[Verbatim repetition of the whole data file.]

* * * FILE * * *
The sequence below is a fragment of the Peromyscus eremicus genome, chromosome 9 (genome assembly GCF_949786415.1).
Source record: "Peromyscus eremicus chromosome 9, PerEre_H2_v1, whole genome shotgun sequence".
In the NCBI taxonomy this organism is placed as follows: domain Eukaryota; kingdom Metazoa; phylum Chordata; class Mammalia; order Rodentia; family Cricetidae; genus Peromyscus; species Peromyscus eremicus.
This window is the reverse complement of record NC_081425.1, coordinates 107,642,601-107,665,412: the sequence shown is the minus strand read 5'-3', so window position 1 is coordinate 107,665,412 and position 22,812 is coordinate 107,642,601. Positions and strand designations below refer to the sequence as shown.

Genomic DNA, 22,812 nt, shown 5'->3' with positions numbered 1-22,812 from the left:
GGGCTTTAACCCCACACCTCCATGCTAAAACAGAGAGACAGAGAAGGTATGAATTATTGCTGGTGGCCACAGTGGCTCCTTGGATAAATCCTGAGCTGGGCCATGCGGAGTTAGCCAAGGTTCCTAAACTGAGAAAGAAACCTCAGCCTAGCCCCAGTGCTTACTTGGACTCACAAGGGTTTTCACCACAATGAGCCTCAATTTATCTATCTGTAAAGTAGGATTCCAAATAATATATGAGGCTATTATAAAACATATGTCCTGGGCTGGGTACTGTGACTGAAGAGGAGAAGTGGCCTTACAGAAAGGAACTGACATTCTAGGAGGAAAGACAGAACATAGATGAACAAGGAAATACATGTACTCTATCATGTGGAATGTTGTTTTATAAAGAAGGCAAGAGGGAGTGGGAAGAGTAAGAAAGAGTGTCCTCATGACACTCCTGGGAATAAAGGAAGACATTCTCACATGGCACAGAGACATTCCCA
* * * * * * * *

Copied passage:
The sequence below is a fragment of the Peromyscus eremicus genome, chromosome 9 (genome assembly GCF_949786415.1).
Source record: "Peromyscus eremicus chromosome 9, PerEre_H2_v1, whole genome shotgun sequence".
In the NCBI taxonomy this organism is placed as follows: domain Eukaryota; kingdom Metazoa; phylum Chordata; class Mammalia; order Rodentia; family Cricetidae; genus Peromyscus; species Peromyscus eremicus.
This window is the reverse complement of record NC_081425.1, coordinates 107,642,601-107,665,412: the sequence shown is the minus strand read 5'-3', so window position 1 is coordinate 107,665,412 and position 22,812 is coordinate 107,642,601. Positions and strand designations below refer to the sequence as shown.

Genomic DNA, 22,812 nt, shown 5'->3' with positions numbered 1-22,812 from the left:
GGGCTTTAACCCCACACCTCCATGCTAAAACAGAGAGACAGAGAAGGTATGAATTATTGCTGGTGGCCACAGTGGCTCCTTGGATAAATCCTGAGCTGGGCCATGCGGAGTTAGCCAAGGTTCCTAAACTGAGAAAGAAACCTCAGCCTAGCCCCAGTGCTTACTTGGACTCACAAGGGTTTTCACCACAATGAGCCTCAATTTATCTATCTGTAAAGTAGGATTCCAAATAATATATGAGGCTATTATAAAACATATGTCCTGGGCTGGGTACTGTGACTGAAGAGGAGAAGTGGCCTTACAGAAAGGAACTGACATTCTAGGAGGAAAGACAGAACATAGATGAACAAGGAAATACATGTACTCTATCATGTGGAATGTTGTTTTATAAAGAAGGCAAGAGGGAGTGGGAAGAGTAAGAAAGAGTGTCCTCATGACACTCCTGGGAATAAAGGAAGACATTCTCACATGGCACAGAGACATTCCCA